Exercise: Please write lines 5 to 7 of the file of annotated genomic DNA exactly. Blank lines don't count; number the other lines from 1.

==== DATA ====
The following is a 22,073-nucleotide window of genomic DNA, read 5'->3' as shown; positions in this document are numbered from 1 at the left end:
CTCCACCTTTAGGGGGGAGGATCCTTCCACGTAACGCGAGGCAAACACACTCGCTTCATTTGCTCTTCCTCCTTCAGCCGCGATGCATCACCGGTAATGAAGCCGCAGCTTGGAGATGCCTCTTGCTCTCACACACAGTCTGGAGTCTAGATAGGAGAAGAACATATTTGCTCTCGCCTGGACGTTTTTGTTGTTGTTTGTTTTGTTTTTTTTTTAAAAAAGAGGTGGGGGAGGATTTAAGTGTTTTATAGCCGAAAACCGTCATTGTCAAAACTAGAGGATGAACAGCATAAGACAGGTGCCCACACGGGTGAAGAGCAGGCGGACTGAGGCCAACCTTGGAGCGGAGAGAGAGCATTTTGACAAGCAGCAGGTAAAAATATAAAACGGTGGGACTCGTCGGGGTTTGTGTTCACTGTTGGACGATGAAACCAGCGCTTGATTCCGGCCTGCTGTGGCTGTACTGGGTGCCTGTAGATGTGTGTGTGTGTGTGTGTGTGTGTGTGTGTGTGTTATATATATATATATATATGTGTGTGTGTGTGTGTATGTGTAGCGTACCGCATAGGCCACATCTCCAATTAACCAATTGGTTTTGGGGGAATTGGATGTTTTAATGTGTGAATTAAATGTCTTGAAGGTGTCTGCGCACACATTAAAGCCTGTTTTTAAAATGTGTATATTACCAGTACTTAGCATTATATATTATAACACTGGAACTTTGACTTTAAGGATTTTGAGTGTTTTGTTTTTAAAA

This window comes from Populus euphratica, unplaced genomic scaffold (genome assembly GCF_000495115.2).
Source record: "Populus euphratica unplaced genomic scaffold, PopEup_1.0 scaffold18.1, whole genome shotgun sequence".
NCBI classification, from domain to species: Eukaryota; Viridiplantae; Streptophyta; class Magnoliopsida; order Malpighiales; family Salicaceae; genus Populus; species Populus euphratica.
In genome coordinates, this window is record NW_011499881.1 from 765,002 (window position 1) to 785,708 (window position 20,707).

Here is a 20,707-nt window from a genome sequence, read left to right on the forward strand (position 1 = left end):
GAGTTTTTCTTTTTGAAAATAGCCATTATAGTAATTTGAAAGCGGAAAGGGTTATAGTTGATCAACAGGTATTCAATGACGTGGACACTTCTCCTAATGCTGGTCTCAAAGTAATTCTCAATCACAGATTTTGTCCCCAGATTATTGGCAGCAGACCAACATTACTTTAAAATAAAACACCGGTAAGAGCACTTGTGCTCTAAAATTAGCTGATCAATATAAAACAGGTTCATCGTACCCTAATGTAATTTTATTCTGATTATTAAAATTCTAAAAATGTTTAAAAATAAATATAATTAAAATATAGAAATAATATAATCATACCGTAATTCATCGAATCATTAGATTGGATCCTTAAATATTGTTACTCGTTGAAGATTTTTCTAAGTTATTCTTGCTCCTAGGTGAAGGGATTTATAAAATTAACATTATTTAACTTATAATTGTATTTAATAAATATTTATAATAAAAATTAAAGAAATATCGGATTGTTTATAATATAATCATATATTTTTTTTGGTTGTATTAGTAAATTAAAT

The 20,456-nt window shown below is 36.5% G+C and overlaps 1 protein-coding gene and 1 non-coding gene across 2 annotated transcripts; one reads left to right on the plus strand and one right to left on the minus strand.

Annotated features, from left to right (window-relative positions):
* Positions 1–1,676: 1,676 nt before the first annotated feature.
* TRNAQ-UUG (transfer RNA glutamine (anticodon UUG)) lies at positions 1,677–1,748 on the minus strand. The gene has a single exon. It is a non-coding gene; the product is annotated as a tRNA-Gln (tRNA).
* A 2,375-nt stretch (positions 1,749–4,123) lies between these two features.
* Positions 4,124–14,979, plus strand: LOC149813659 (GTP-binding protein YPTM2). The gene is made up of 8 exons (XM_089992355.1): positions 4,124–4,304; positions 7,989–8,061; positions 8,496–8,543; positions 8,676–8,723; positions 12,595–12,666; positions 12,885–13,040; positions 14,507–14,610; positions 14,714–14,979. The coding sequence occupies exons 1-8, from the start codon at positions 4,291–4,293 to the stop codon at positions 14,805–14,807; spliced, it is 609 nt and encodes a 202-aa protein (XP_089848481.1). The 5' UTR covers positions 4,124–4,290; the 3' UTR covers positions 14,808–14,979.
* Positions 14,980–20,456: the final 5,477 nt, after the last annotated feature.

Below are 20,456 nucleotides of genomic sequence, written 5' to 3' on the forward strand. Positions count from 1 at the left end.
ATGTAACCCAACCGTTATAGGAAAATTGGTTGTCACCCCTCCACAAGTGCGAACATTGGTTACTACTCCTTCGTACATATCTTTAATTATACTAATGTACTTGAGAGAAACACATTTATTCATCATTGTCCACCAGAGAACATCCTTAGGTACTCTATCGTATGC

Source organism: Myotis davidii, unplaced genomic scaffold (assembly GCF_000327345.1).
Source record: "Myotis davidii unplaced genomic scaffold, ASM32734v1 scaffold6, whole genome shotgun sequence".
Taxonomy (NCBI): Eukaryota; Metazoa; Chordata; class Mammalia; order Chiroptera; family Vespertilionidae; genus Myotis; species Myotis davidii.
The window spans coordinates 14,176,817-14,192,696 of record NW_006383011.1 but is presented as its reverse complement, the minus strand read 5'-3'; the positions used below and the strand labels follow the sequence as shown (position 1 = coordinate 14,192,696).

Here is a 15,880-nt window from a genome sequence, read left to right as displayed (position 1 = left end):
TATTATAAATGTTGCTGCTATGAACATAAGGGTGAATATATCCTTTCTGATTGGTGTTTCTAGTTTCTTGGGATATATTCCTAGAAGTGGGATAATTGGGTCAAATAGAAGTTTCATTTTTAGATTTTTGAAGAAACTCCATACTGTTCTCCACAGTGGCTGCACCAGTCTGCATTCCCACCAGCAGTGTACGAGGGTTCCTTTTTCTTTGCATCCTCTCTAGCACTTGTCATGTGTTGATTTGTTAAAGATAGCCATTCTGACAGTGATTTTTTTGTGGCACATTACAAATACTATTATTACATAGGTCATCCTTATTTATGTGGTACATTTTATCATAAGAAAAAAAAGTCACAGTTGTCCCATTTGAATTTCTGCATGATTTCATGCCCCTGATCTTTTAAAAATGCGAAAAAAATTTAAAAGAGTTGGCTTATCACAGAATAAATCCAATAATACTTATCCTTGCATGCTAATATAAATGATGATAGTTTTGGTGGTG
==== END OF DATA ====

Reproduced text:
NCBI classification, from domain to species: Eukaryota; Viridiplantae; Streptophyta; class Magnoliopsida; order Malpighiales; family Salicaceae; genus Populus; species Populus euphratica.
In genome coordinates, this window is record NW_011499881.1 from 765,002 (window position 1) to 785,708 (window position 20,707).

Here is a 20,707-nt window from a genome sequence, read left to right on the forward strand (position 1 = left end):